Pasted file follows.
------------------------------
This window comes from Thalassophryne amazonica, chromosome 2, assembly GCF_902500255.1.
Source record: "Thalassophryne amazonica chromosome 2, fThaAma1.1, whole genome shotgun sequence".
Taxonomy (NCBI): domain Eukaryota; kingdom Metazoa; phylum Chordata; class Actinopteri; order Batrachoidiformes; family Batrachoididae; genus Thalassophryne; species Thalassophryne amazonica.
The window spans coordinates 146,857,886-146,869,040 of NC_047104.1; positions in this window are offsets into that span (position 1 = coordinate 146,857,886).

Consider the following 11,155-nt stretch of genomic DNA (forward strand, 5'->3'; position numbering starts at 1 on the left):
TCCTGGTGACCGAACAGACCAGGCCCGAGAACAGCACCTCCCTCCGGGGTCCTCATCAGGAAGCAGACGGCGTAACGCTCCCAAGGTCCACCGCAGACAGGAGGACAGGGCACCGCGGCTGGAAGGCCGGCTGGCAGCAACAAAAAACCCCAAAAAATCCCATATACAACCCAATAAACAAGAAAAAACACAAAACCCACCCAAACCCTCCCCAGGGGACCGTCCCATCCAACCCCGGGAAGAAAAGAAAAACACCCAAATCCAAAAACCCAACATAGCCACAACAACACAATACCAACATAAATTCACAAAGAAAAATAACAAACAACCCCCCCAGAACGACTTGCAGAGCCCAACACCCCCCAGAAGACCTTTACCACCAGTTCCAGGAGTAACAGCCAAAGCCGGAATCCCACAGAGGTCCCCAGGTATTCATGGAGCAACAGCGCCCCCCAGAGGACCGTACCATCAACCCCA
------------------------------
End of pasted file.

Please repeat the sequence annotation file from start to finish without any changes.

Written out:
This window comes from Thalassophryne amazonica, chromosome 2, assembly GCF_902500255.1.
Source record: "Thalassophryne amazonica chromosome 2, fThaAma1.1, whole genome shotgun sequence".
Taxonomy (NCBI): domain Eukaryota; kingdom Metazoa; phylum Chordata; class Actinopteri; order Batrachoidiformes; family Batrachoididae; genus Thalassophryne; species Thalassophryne amazonica.
The window spans coordinates 146,857,886-146,869,040 of NC_047104.1; positions in this window are offsets into that span (position 1 = coordinate 146,857,886).

Consider the following 11,155-nt stretch of genomic DNA (forward strand, 5'->3'; position numbering starts at 1 on the left):
TCCTGGTGACCGAACAGACCAGGCCCGAGAACAGCACCTCCCTCCGGGGTCCTCATCAGGAAGCAGACGGCGTAACGCTCCCAAGGTCCACCGCAGACAGGAGGACAGGGCACCGCGGCTGGAAGGCCGGCTGGCAGCAACAAAAAACCCCAAAAAATCCCATATACAACCCAATAAACAAGAAAAAACACAAAACCCACCCAAACCCTCCCCAGGGGACCGTCCCATCCAACCCCGGGAAGAAAAGAAAAACACCCAAATCCAAAAACCCAACATAGCCACAACAACACAATACCAACATAAATTCACAAAGAAAAATAACAAACAACCCCCCCAGAACGACTTGCAGAGCCCAACACCCCCCAGAAGACCTTTACCACCAGTTCCAGGAGTAACAGCCAAAGCCGGAATCCCACAGAGGTCCCCAGGTATTCATGGAGCAACAGCGCCCCCCAGAGGACCGTACCATCAACCCCA